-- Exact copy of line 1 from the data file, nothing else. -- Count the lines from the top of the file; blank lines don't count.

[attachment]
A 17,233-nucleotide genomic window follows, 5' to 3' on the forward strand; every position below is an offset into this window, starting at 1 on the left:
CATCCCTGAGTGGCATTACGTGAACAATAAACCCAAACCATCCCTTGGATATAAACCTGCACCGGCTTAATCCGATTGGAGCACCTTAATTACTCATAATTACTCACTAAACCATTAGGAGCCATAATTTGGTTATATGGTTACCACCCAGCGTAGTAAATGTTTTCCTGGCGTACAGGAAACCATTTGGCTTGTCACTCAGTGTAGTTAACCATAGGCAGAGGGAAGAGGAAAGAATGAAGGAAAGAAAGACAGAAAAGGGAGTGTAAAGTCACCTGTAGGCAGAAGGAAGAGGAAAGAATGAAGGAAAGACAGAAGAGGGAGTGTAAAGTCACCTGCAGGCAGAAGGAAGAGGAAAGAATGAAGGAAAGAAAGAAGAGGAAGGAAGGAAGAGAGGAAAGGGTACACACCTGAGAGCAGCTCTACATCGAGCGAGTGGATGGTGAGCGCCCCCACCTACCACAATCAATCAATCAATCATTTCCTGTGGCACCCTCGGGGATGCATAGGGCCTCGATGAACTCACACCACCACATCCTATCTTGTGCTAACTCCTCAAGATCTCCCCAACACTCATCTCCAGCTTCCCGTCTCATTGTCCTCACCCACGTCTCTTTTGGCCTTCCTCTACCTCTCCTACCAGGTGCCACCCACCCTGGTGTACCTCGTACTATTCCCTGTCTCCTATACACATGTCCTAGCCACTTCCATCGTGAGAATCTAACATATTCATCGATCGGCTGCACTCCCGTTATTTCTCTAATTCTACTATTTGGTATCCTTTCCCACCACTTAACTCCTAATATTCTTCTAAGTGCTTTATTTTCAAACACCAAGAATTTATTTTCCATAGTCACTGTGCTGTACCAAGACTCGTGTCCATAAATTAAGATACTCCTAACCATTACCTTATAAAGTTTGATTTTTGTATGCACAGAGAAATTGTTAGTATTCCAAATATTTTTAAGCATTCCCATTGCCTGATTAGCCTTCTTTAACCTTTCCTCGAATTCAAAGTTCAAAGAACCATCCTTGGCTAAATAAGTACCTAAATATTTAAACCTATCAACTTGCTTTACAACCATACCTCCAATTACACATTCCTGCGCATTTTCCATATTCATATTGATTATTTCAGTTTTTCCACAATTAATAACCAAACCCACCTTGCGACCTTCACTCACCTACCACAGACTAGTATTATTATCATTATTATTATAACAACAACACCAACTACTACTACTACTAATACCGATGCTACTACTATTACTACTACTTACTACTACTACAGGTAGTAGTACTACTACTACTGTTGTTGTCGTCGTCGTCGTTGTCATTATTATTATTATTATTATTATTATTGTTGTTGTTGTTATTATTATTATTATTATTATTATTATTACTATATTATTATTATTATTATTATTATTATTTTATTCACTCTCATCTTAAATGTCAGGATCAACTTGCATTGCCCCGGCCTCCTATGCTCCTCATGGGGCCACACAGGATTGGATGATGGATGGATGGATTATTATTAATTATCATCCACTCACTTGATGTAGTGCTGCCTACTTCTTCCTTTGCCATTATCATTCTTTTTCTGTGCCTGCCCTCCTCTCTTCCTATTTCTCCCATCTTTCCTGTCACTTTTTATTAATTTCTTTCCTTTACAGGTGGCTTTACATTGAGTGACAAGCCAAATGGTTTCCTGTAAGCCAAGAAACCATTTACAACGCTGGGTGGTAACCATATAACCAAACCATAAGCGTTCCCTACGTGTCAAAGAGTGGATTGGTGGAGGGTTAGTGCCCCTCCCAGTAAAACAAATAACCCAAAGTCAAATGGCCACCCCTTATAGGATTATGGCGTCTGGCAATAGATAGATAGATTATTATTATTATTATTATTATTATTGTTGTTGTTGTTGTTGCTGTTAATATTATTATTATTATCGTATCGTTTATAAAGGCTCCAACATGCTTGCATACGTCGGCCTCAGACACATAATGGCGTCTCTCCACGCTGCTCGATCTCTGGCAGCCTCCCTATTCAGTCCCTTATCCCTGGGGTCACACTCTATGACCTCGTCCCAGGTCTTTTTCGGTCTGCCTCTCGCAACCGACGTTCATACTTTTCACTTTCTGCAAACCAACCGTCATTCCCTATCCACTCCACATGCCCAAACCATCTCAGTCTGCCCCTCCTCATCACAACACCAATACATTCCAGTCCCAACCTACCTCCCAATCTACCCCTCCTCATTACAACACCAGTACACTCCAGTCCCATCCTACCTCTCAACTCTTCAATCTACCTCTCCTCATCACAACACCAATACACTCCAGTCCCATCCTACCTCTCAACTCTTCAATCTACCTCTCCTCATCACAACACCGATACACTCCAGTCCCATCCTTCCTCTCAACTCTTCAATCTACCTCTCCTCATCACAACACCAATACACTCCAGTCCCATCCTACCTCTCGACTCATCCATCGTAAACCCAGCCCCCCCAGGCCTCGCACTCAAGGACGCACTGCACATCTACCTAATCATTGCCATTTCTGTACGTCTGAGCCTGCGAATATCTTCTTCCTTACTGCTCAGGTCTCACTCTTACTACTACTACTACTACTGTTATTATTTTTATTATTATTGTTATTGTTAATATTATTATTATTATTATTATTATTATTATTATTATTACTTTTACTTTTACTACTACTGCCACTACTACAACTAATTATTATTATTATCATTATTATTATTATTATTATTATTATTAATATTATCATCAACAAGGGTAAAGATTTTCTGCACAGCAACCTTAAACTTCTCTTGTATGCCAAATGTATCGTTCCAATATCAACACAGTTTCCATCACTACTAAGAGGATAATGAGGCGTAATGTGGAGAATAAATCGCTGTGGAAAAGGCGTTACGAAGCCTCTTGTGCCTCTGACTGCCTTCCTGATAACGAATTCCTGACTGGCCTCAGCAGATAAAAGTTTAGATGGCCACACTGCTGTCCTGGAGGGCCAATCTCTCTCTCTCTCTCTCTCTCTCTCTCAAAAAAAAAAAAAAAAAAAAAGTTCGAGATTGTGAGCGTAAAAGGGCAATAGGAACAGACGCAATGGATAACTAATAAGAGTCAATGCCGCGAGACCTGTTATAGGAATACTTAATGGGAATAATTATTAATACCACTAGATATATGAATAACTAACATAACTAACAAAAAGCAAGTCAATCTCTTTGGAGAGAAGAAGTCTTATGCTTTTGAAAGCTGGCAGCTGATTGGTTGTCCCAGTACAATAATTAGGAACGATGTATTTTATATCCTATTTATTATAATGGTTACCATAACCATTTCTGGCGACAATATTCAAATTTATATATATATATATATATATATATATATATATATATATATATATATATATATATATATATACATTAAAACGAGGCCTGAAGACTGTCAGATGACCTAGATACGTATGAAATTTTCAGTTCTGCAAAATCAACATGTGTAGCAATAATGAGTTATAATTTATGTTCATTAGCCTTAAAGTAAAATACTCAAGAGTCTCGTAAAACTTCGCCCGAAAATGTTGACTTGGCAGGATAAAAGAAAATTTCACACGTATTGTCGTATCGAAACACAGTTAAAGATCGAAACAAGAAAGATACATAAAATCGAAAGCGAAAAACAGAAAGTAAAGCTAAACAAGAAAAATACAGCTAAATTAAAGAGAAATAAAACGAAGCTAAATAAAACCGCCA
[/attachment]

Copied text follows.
A 17,233-nucleotide genomic window follows, 5' to 3' on the forward strand; every position below is an offset into this window, starting at 1 on the left: